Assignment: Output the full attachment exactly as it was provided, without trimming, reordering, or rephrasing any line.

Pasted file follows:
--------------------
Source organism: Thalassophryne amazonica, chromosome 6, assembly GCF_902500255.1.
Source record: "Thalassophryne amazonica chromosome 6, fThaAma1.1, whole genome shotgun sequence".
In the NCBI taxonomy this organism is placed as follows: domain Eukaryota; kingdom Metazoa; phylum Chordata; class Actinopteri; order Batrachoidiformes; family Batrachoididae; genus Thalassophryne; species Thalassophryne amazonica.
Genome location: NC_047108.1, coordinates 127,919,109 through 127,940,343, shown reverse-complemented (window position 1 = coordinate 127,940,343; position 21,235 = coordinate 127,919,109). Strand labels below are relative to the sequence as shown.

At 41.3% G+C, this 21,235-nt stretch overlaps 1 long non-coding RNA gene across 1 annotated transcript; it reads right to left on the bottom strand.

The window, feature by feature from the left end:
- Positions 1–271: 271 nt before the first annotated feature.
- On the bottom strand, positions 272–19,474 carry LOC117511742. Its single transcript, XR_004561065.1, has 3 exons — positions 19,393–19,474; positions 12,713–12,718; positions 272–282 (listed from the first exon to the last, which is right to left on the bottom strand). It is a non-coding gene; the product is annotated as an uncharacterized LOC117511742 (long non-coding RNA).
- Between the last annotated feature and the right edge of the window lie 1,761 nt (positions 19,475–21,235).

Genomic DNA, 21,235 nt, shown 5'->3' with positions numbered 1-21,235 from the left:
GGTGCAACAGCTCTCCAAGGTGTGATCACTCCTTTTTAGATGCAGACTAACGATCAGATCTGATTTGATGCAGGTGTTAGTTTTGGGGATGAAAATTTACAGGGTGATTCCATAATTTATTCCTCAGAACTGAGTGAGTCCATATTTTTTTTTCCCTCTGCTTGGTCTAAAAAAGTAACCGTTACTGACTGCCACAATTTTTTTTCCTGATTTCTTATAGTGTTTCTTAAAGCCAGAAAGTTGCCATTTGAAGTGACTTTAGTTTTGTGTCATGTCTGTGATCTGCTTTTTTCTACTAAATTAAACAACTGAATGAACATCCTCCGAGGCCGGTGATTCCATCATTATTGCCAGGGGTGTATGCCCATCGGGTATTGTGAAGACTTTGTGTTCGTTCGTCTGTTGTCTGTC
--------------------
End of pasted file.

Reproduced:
Source organism: Thalassophryne amazonica, chromosome 6, assembly GCF_902500255.1.
Source record: "Thalassophryne amazonica chromosome 6, fThaAma1.1, whole genome shotgun sequence".
In the NCBI taxonomy this organism is placed as follows: domain Eukaryota; kingdom Metazoa; phylum Chordata; class Actinopteri; order Batrachoidiformes; family Batrachoididae; genus Thalassophryne; species Thalassophryne amazonica.
Genome location: NC_047108.1, coordinates 127,919,109 through 127,940,343, shown reverse-complemented (window position 1 = coordinate 127,940,343; position 21,235 = coordinate 127,919,109). Strand labels below are relative to the sequence as shown.

At 41.3% G+C, this 21,235-nt stretch overlaps 1 long non-coding RNA gene across 1 annotated transcript; it reads right to left on the bottom strand.

The window, feature by feature from the left end:
- Positions 1–271: 271 nt before the first annotated feature.
- On the bottom strand, positions 272–19,474 carry LOC117511742. Its single transcript, XR_004561065.1, has 3 exons — positions 19,393–19,474; positions 12,713–12,718; positions 272–282 (listed from the first exon to the last, which is right to left on the bottom strand). It is a non-coding gene; the product is annotated as an uncharacterized LOC117511742 (long non-coding RNA).
- Between the last annotated feature and the right edge of the window lie 1,761 nt (positions 19,475–21,235).

Genomic DNA, 21,235 nt, shown 5'->3' with positions numbered 1-21,235 from the left:
GGTGCAACAGCTCTCCAAGGTGTGATCACTCCTTTTTAGATGCAGACTAACGATCAGATCTGATTTGATGCAGGTGTTAGTTTTGGGGATGAAAATTTACAGGGTGATTCCATAATTTATTCCTCAGAACTGAGTGAGTCCATATTTTTTTTTCCCTCTGCTTGGTCTAAAAAAGTAACCGTTACTGACTGCCACAATTTTTTTTCCTGATTTCTTATAGTGTTTCTTAAAGCCAGAAAGTTGCCATTTGAAGTGACTTTAGTTTTGTGTCATGTCTGTGATCTGCTTTTTTCTACTAAATTAAACAACTGAATGAACATCCTCCGAGGCCGGTGATTCCATCATTATTGCCAGGGGTGTATGCCCATCGGGTATTGTGAAGACTTTGTGTTCGTTCGTCTGTTGTCTGTC